Book Review: Margaret Atwood // The Edible Woman

My rating:

Rating: 5 out of 5.

The Edible Woman may have been Atwood’s first published but it novel is still as polished and sophisticate as her others.

Published in 1969, Atwood argues that the novel couldn’t be feminist because she wasn’t writing during a time where there was a feminist movement — one would follow not long after. Therefore, for Atwood, it is a proto-feminist novel. And I think that is accurate. The female characters are striving for power and freedom in implicit ways but still intertwined with marriage and reliance on men.

The novel follows the protagonist and narrator Marian (a character whom I’m convinced influence Rooney’s Normal People) who works for a survey company and spontaneously gets engaged to Peter after he decides it is the right time to marry. Whilst out surveying she meets Duncan a post-graduate student who likes to iron and a weird sort of affair begins to happen between them. The duration of the novel follows the engagement of the couple and how as they grow closer to marriage Marian begins to lose all control and deteriorates — quite literally.

Atwood was concerned with symbolic cannibalism. Seeing cakes of humans in shop windows she wondered what this meant. In the novel, Marian is eaten up by Peter. Literally and figuratively. Peter consumes all her time and thoughts. Once they are married her job will be gone. In the lead up to their marriage, he is removing all her power so she will make the perfect submissive wife. By the end of the novel, Marian realises what Peter has been doing. She bakes him a cake — a cake of herself. She confronts him: “You’ve been trying to destroy me, haven’t you … You’ve been trying to assimilate me”.

It takes Marian the entirely of the novel to realise that it’s not her fault that she can’t eat anything; it was Peter’s. Her control and fear over food starts one evening when they were on a date. She looked at Peter eating meat, carving it up, and couldn’t eat in any more. It is around this time the book begins to comment on Peter’s controlling habits as well. “She had fallen into the habit in the last month or so of letting his choose for her” and “Lately he had been watching her more and more”.

The novel never explicitly mentions an eating disorder, but Marian’s behaviour is restrictive and dangerous. She can see that but she also cannot stop herself. Perhaps because the ’60s still didn’t understand the importance of mental health, Atwood didn’t feel she could explicitly talk about such things. Or maybe by not mentioning what Marian was suffering from, Atwood could draw closer attention to the abuse and control that caused Marian’s downfall.

The narrative follows Marian as she becomes scared of more and more foods. And when she looks at a carrot one day and begins to see it as alive she knows that she is going crazy. That if she carries on there will be nothing left for her to eat. She needs to find a way of freeing herself from this oppressive way of thinking — leaving Peter was the only way.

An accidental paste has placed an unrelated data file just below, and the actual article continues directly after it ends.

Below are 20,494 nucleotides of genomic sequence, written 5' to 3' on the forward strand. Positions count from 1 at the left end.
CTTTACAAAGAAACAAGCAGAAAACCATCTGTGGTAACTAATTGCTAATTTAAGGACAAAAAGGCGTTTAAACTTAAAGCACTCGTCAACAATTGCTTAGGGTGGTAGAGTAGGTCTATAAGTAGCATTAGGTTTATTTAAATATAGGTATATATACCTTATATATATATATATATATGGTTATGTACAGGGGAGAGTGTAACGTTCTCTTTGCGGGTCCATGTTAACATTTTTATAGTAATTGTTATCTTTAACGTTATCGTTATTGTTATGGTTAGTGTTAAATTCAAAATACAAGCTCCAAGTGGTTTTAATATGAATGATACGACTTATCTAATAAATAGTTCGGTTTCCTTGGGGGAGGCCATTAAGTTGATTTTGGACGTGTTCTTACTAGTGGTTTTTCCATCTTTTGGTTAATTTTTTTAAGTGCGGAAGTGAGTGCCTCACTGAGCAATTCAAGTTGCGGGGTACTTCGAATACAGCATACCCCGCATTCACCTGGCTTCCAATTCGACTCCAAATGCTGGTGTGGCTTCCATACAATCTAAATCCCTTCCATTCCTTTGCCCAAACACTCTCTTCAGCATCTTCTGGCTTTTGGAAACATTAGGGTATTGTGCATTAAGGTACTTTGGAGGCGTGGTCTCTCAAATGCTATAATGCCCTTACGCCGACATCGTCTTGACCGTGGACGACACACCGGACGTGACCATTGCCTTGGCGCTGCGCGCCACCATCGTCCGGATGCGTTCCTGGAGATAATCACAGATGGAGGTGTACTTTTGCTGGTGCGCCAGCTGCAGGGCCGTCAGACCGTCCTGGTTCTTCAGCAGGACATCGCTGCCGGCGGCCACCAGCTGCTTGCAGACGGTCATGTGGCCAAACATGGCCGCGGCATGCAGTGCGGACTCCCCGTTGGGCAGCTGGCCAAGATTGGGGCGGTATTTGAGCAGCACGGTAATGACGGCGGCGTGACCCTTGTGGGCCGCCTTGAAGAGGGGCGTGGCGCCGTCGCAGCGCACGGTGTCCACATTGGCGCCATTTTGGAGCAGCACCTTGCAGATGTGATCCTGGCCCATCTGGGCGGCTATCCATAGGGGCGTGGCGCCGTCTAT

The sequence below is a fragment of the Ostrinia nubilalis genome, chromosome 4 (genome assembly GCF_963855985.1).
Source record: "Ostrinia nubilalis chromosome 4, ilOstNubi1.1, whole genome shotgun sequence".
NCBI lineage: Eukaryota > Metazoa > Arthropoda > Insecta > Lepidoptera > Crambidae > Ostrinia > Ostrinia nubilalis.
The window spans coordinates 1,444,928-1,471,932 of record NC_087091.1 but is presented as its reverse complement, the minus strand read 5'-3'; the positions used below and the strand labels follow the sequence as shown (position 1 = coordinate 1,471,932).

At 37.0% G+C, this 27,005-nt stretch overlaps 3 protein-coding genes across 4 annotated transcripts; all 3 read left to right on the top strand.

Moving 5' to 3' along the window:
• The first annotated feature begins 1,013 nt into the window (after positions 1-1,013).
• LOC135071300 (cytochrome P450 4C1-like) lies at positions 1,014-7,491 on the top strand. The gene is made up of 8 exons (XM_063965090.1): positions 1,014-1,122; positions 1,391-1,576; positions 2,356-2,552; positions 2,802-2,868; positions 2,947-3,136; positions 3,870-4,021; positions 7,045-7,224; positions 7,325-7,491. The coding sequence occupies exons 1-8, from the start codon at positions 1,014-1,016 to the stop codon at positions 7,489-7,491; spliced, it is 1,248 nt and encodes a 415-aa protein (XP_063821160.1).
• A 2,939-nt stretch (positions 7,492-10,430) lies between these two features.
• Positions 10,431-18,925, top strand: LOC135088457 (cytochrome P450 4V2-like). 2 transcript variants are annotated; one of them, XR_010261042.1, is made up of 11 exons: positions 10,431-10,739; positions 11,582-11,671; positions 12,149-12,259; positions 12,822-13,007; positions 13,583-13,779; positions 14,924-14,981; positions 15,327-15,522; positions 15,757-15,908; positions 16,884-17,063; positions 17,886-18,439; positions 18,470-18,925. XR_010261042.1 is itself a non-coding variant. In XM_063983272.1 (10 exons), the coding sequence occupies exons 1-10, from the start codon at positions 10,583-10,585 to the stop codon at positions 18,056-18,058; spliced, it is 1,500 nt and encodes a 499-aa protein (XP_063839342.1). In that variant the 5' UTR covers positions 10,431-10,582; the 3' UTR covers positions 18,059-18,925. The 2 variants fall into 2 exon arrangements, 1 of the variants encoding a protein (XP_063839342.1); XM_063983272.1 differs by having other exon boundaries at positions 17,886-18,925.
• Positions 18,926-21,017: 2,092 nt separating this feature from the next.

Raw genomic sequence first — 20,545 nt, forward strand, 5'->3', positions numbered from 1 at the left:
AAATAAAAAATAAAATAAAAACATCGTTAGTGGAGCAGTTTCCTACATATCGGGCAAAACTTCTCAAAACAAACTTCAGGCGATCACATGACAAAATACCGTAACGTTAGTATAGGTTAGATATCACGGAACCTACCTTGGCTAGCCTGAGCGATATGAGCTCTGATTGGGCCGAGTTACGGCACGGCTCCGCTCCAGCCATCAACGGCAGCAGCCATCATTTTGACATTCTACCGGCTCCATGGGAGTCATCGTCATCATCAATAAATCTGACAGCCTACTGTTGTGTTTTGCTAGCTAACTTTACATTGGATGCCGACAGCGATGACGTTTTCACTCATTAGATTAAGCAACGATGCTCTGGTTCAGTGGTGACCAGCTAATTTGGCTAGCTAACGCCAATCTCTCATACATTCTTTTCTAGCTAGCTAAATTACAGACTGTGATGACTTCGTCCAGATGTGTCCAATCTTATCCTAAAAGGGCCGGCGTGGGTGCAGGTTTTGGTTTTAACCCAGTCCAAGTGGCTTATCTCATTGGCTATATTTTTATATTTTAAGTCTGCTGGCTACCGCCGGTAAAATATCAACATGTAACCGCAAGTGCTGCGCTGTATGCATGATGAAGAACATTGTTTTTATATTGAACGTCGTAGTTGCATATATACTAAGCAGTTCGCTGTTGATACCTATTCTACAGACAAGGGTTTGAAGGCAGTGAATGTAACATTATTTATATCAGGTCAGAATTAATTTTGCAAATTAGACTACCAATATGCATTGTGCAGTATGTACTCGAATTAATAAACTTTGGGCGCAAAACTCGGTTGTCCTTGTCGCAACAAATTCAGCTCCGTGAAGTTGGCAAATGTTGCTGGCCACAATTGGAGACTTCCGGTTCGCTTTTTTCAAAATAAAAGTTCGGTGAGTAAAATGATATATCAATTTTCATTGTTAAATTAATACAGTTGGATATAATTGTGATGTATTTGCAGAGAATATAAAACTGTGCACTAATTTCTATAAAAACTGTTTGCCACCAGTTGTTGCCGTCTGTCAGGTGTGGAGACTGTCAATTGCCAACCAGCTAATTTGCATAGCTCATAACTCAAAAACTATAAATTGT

The novel focuses on the influence of external forces. Marian works with companies and is aware of all the tricks consumerism has. Even though she knows them she still falls into their traps. The same occurs with her relationship with Peter. When you are being controlled and manipulated from afar, you believe that you are still in control. That was why she believed she was the one causing her mental breakdown. Atwood summarises this external pressure perfectly:

“When he chose violence it was removed violence, a manipulation of specialised instruments, the finger guiding but never touching, he himself was watching the explosion from a distance; the explosion of flesh and blood. It was violence of the mind, almost like magic you thought it and it happened”.

Your body being taken over by an external force is also reflected in the narrative. While Marian is just dating Peter, before their engagement, the narrative is in the first person. After the engagement, it shifts to the third person before switching back to first as she regains her control. Her narrative becomes disembodied because it is not her speaking. It is influenced by patriarchy. This clever shift is disorientating for the reader as well. You can’t quite understand why it has changed and keep waiting for the autonomous ‘I’ to appear again. You understand the control and manipulation just as Marian does; and perhaps the contemporary reader is a little quicker to pick up on in than Marian.

The Edible Woman is a unique title but inside the covers is a story so many women still undergo. The book may be over fifty years old but it is still relevant today and arguably more influential. The writing is as witty and clever as any other Atwood book and the ending — well I’ll let you see for yourself.


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